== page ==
The credibility of digital computer simulations has always been a problem. Today, through the debate on verification and validation, it has become a key issue. I will review the existing theses on that question. I will show that, due to the role of epistemological beliefs in science, no general agreement can be found on this matter. Hence, the complexity of the construction of sciences must be acknowledged. I illustrate these claims with a recent historical example. Finally I temperate this (...)
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  16. Computer Simulations in Science and Engineering. Concept, Practices, Perspectives.Juan Manuel Durán - 2018 - Springer.
    This book addresses key conceptual issues relating to the modern scientific and engineering use of computer simulations. It analyses a broad set of questions, from the nature of computer simulations to their epistemological power, including the many scientific, social and ethics implications of using computer simulations. The book is written in an easily accessible narrative, one that weaves together philosophical questions and scientific technicalities. It will thus appeal equally to all academic scientists, engineers, and researchers in industry (...)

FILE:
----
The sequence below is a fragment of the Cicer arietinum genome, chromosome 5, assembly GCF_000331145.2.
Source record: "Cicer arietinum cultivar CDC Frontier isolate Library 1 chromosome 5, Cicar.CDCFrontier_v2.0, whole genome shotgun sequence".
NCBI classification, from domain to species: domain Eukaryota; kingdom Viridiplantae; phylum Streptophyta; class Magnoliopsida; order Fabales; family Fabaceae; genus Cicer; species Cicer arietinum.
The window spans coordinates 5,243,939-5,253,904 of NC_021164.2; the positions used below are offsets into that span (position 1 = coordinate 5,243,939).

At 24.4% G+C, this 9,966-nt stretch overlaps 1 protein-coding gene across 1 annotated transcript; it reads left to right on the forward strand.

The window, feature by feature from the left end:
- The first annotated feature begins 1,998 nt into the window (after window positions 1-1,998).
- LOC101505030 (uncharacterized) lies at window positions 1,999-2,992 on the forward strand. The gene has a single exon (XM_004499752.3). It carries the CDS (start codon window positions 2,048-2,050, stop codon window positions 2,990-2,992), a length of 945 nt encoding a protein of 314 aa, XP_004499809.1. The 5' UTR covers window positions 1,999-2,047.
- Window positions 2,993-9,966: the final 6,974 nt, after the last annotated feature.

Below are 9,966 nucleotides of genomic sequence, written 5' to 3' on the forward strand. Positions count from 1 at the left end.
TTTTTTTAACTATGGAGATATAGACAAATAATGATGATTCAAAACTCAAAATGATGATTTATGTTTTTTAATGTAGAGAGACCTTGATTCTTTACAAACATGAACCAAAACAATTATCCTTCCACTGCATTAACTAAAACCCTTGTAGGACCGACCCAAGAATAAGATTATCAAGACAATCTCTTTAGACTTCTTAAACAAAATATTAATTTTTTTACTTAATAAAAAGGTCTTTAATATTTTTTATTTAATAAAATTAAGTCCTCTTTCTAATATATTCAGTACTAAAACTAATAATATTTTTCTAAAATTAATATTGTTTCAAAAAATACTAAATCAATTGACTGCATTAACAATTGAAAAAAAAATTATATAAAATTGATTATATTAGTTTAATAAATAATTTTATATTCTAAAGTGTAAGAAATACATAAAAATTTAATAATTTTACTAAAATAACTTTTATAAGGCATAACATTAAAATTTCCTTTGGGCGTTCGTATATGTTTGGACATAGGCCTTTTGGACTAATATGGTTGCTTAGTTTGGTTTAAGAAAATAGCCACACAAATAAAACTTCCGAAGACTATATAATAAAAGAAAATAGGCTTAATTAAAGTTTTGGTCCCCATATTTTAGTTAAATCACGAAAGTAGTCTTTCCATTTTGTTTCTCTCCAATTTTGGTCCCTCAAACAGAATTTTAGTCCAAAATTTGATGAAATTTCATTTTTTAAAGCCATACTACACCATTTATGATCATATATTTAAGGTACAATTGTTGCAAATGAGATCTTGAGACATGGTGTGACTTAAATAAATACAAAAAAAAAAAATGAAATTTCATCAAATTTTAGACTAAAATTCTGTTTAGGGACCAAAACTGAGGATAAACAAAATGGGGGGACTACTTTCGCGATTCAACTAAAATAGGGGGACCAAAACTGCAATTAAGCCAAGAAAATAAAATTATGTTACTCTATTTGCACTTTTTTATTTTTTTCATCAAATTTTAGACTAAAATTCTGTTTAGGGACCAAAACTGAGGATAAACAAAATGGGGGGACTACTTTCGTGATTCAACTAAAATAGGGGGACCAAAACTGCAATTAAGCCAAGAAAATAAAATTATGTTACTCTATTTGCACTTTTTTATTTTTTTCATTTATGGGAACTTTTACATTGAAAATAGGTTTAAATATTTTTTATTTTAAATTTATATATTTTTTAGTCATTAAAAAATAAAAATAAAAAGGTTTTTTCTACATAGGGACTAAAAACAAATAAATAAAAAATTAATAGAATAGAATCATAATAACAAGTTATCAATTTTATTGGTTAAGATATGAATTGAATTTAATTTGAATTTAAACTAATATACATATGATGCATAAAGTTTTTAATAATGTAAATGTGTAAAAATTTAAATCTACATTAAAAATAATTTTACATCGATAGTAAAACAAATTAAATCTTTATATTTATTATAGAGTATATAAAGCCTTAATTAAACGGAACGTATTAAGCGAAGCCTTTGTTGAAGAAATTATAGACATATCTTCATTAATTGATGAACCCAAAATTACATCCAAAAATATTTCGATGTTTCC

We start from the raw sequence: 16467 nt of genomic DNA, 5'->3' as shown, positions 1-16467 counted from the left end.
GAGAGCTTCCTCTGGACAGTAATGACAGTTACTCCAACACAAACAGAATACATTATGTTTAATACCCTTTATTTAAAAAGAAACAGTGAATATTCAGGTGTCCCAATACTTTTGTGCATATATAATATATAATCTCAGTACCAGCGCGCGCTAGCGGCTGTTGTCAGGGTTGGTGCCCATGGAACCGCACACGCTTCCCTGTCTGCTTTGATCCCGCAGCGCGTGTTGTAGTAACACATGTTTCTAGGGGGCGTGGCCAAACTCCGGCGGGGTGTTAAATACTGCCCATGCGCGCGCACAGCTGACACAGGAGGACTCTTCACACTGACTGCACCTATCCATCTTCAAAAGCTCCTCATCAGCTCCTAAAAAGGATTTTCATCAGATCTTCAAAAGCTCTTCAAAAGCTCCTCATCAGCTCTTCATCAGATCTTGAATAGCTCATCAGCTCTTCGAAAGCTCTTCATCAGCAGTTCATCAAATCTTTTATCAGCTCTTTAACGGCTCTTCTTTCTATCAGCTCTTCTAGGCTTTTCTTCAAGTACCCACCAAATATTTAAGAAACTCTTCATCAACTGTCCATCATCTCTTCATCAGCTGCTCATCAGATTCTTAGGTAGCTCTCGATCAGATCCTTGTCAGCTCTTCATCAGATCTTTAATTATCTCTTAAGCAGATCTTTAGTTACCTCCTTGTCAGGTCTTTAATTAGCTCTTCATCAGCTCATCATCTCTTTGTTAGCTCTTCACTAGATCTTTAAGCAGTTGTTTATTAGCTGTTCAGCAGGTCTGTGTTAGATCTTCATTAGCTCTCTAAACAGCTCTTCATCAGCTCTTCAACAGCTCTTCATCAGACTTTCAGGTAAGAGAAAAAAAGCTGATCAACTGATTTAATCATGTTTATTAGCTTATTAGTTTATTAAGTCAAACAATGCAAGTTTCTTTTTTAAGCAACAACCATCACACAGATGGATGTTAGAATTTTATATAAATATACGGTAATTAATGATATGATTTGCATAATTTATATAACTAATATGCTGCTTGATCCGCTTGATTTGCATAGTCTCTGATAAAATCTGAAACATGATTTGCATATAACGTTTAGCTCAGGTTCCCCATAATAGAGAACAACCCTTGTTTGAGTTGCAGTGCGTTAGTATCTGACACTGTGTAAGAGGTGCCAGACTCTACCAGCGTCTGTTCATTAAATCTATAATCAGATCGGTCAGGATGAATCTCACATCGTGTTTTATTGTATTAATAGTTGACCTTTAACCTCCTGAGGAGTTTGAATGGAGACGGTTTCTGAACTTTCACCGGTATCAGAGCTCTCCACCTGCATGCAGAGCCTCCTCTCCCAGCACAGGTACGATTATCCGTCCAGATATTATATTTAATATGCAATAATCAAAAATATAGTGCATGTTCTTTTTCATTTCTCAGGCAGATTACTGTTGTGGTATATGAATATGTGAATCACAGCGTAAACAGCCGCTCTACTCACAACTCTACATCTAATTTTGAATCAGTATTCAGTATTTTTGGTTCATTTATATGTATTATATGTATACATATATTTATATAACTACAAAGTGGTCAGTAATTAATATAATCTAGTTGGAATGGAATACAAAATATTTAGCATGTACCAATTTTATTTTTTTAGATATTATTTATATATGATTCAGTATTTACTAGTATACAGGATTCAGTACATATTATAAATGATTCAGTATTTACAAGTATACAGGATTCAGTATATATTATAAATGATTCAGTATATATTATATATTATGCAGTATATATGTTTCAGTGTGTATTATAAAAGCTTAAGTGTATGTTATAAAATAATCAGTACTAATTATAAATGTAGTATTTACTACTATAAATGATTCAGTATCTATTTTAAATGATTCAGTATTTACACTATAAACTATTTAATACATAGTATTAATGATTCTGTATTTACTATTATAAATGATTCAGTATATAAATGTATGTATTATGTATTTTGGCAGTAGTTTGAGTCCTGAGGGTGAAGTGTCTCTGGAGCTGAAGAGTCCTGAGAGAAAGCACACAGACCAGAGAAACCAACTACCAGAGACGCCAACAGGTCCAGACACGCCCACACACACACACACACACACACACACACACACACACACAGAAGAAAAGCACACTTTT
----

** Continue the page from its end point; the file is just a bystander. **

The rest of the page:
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  17. From Models to Simulations.Franck Varenne - 2018 - London, UK: Routledge.
    This book analyses the impact computerization has had on contemporary science and explains the origins, technical nature and epistemological consequences of the current decisive interplay between technology and science: an intertwining of formalism, computation, data acquisition, data and visualization and how these factors have led to the spread of simulation models since the 1950s. -/- Using historical, comparative and interpretative case studies from a range of disciplines, with a particular emphasis on the case of plant studies, the author shows how (...)